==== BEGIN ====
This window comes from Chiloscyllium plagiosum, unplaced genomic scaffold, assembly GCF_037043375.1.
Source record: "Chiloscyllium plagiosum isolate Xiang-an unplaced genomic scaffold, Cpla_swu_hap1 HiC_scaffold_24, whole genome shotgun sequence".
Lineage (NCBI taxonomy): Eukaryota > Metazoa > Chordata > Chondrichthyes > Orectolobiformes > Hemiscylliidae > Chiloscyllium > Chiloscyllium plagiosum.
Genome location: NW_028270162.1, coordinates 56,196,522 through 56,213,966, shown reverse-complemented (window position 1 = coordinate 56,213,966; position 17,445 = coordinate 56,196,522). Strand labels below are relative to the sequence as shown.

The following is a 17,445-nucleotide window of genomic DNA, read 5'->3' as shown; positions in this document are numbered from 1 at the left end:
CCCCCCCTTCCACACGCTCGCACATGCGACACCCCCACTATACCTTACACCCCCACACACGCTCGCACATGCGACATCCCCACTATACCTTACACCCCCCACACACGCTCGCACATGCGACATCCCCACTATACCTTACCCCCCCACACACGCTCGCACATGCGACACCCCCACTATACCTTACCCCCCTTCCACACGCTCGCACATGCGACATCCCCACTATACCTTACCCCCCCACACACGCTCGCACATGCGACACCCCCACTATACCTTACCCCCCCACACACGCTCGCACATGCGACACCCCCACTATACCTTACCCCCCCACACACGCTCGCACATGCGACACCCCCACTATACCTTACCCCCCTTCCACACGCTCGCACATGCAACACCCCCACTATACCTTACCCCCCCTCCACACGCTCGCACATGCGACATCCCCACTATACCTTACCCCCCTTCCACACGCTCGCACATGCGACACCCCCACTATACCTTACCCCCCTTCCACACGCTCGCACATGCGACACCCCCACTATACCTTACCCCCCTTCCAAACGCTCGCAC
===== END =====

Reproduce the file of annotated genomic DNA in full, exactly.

This window comes from Chiloscyllium plagiosum, unplaced genomic scaffold, assembly GCF_037043375.1.
Source record: "Chiloscyllium plagiosum isolate Xiang-an unplaced genomic scaffold, Cpla_swu_hap1 HiC_scaffold_24, whole genome shotgun sequence".
Lineage (NCBI taxonomy): Eukaryota > Metazoa > Chordata > Chondrichthyes > Orectolobiformes > Hemiscylliidae > Chiloscyllium > Chiloscyllium plagiosum.
Genome location: NW_028270162.1, coordinates 56,196,522 through 56,213,966, shown reverse-complemented (window position 1 = coordinate 56,213,966; position 17,445 = coordinate 56,196,522). Strand labels below are relative to the sequence as shown.

The following is a 17,445-nucleotide window of genomic DNA, read 5'->3' as shown; positions in this document are numbered from 1 at the left end:
CCCCCCCTTCCACACGCTCGCACATGCGACACCCCCACTATACCTTACACCCCCACACACGCTCGCACATGCGACATCCCCACTATACCTTACACCCCCCACACACGCTCGCACATGCGACATCCCCACTATACCTTACCCCCCCACACACGCTCGCACATGCGACACCCCCACTATACCTTACCCCCCTTCCACACGCTCGCACATGCGACATCCCCACTATACCTTACCCCCCCACACACGCTCGCACATGCGACACCCCCACTATACCTTACCCCCCCACACACGCTCGCACATGCGACACCCCCACTATACCTTACCCCCCCACACACGCTCGCACATGCGACACCCCCACTATACCTTACCCCCCTTCCACACGCTCGCACATGCAACACCCCCACTATACCTTACCCCCCCTCCACACGCTCGCACATGCGACATCCCCACTATACCTTACCCCCCTTCCACACGCTCGCACATGCGACACCCCCACTATACCTTACCCCCCTTCCACACGCTCGCACATGCGACACCCCCACTATACCTTACCCCCCTTCCAAACGCTCGCAC